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Nowhere I have to be, nothing I have to do: bliss!

This holiday Monday, I have our loft to myself, with sunlight streaming from end to end of the place and none of the usual Monday noise (rumbling buses, boisterous pedestrians) from the street outside. A year or even a week from now, I won’t remember the sweet languor of this moment in my life unless I capture it now. So here goes, a verbal self-portrait of a woman with nowhere she has to be today and nothing she has to do:

Just ate, enjoying every bite, whole-grain toast with hazelnut butter and blood-orange marmalade (an unlikely but delectable combo); diced mango and local blueberries.

Missing my second and third cups of black coffee, which I’ve had to give up as part of my new anti-insomnia regimen.

Wearing silver sandals, black T-shirt, crystal necklace and white capri pants with a drawstring waist and ruffles (which once prompted a friend of mine to ask, with palpable unease, “Aren’t those your PJs?”).

Listening to Bob Dylan covers by artists I’d mostly never heard of until I found them on the mesmerizing sound track of I’m Not There.

Just read The Sister by first-time British novelist Poppy Adams (more soon about this devastatingly creepy take on sibling rivalry in a toxic family).

About to read The Russian Debutante’s Handbook by Gary Shteyngart, because Francine Prose quoted a pungently hilarious passage from it in Reading Like a Writer.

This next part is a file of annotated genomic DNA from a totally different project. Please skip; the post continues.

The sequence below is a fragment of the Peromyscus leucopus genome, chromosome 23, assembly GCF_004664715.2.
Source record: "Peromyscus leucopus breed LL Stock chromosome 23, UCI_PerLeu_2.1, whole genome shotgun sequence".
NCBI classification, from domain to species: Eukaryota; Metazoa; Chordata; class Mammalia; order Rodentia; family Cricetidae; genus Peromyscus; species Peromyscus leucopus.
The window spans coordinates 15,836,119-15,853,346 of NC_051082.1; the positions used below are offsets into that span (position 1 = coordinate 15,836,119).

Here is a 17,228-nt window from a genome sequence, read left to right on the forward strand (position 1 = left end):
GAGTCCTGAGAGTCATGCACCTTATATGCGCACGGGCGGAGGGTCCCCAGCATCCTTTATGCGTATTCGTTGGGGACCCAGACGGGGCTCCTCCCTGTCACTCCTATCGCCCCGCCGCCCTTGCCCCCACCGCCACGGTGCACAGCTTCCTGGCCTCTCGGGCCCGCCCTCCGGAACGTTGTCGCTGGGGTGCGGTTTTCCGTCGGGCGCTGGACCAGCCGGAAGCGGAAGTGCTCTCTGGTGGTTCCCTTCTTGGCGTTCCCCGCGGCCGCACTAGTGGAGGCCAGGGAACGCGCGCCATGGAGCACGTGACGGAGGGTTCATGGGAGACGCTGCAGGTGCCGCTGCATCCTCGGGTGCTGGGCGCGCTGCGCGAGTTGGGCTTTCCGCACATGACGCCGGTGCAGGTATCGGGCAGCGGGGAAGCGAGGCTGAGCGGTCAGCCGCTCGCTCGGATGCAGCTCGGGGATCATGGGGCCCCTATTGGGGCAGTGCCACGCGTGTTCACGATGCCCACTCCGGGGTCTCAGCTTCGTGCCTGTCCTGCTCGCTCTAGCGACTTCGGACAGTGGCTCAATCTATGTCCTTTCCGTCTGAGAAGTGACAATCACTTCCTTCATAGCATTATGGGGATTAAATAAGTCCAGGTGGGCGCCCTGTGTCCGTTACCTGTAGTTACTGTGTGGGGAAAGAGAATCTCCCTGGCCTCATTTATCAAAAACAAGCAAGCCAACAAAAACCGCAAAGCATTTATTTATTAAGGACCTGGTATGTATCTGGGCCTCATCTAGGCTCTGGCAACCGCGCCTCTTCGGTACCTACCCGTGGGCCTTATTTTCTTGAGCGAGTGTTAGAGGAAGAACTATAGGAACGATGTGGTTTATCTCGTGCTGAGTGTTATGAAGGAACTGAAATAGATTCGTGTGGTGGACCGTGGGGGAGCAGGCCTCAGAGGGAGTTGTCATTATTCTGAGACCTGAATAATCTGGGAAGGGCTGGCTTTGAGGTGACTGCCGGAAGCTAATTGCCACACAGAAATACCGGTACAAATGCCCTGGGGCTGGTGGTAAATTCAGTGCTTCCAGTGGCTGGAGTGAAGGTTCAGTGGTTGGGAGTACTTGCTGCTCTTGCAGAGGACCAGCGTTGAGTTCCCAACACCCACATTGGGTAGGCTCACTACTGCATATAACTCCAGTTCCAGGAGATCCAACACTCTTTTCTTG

Grateful that the sun shone all yesterday, an oasis of light in this damp summer, so that my husband and I could go hiking in the country and reward ourselves with brunch on a dappled patio that, for once, we had to ourselves because all the other regulars had forsaken it for the cottage.

Relieved that the brand-new digital camera, which went missing during our move and which confoundingly failed to reappear in any of the boxes where we thought we might have stashed it, turned up two days ago in a forgotten corner of our office, right under our noses.

Anticipating the Dylan concert in Hamilton on August 20, for which my friend Yvonne scored seats in the second row.

Wondering why it is that the moments I remember are usually the ones where something goes comically or maddeningly wrong, and not moments of quiet perfection like this one.

 

Posted by Rona

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